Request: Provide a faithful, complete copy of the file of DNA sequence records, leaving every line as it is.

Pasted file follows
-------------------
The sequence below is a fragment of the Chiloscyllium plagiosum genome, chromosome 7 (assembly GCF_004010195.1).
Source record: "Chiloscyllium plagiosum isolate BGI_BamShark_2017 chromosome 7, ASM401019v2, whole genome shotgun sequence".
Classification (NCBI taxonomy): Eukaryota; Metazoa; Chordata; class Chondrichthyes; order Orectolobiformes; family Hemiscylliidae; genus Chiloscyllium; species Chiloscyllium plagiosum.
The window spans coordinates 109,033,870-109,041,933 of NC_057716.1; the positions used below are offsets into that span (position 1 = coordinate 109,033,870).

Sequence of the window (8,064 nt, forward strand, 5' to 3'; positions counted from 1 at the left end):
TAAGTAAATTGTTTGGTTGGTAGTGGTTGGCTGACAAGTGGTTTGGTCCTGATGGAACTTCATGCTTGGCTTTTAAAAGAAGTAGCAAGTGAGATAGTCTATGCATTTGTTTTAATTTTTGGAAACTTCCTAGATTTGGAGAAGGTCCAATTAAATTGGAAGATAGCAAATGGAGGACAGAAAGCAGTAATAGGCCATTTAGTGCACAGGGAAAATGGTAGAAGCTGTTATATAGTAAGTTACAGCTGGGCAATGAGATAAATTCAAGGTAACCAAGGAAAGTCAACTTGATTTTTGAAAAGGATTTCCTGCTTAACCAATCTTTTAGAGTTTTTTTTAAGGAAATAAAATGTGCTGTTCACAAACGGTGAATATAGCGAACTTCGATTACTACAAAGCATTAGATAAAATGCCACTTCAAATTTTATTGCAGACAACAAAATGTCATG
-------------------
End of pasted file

The sequence below is a fragment of the Chiloscyllium plagiosum genome, chromosome 7 (assembly GCF_004010195.1).
Source record: "Chiloscyllium plagiosum isolate BGI_BamShark_2017 chromosome 7, ASM401019v2, whole genome shotgun sequence".
Classification (NCBI taxonomy): Eukaryota; Metazoa; Chordata; class Chondrichthyes; order Orectolobiformes; family Hemiscylliidae; genus Chiloscyllium; species Chiloscyllium plagiosum.
The window spans coordinates 109,033,870-109,041,933 of NC_057716.1; the positions used below are offsets into that span (position 1 = coordinate 109,033,870).

Sequence of the window (8,064 nt, forward strand, 5' to 3'; positions counted from 1 at the left end):
TAAGTAAATTGTTTGGTTGGTAGTGGTTGGCTGACAAGTGGTTTGGTCCTGATGGAACTTCATGCTTGGCTTTTAAAAGAAGTAGCAAGTGAGATAGTCTATGCATTTGTTTTAATTTTTGGAAACTTCCTAGATTTGGAGAAGGTCCAATTAAATTGGAAGATAGCAAATGGAGGACAGAAAGCAGTAATAGGCCATTTAGTGCACAGGGAAAATGGTAGAAGCTGTTATATAGTAAGTTACAGCTGGGCAATGAGATAAATTCAAGGTAACCAAGGAAAGTCAACTTGATTTTTGAAAAGGATTTCCTGCTTAACCAATCTTTTAGAGTTTTTTTTAAGGAAATAAAATGTGCTGTTCACAAACGGTGAATATAGCGAACTTCGATTACTACAAAGCATTAGATAAAATGCCACTTCAAATTTTATTGCAGACAACAAAATGTCATG